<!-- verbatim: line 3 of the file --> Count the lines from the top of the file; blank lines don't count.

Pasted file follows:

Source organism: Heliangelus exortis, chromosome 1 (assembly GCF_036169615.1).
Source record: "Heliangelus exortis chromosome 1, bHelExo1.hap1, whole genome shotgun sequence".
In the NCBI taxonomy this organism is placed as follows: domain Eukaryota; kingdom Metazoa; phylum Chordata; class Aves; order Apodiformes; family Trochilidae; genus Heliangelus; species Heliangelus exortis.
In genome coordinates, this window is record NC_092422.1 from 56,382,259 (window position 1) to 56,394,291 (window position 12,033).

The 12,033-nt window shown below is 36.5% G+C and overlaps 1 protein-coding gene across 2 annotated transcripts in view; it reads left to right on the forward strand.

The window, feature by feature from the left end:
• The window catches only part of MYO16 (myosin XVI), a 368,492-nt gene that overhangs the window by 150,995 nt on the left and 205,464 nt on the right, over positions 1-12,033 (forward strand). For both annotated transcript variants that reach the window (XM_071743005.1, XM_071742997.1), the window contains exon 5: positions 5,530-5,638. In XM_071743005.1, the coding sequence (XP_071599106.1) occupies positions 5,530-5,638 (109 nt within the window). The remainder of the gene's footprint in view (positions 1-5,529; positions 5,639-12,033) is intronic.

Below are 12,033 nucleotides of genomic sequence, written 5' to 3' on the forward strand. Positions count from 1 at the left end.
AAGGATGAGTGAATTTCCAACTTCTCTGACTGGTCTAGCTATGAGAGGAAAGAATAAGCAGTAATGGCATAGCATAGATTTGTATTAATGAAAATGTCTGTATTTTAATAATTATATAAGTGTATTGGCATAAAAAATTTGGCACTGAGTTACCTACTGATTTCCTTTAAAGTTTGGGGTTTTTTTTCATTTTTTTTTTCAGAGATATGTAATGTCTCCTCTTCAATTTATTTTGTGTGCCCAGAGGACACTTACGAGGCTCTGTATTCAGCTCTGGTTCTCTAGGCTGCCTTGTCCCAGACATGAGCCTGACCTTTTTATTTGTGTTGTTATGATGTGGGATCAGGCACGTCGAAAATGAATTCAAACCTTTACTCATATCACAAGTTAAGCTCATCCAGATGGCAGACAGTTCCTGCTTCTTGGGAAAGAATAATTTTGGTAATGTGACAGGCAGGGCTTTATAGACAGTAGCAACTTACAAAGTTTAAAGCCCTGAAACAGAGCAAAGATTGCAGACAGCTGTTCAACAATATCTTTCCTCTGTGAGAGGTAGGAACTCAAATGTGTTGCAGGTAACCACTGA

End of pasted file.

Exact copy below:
In the NCBI taxonomy this organism is placed as follows: domain Eukaryota; kingdom Metazoa; phylum Chordata; class Aves; order Apodiformes; family Trochilidae; genus Heliangelus; species Heliangelus exortis.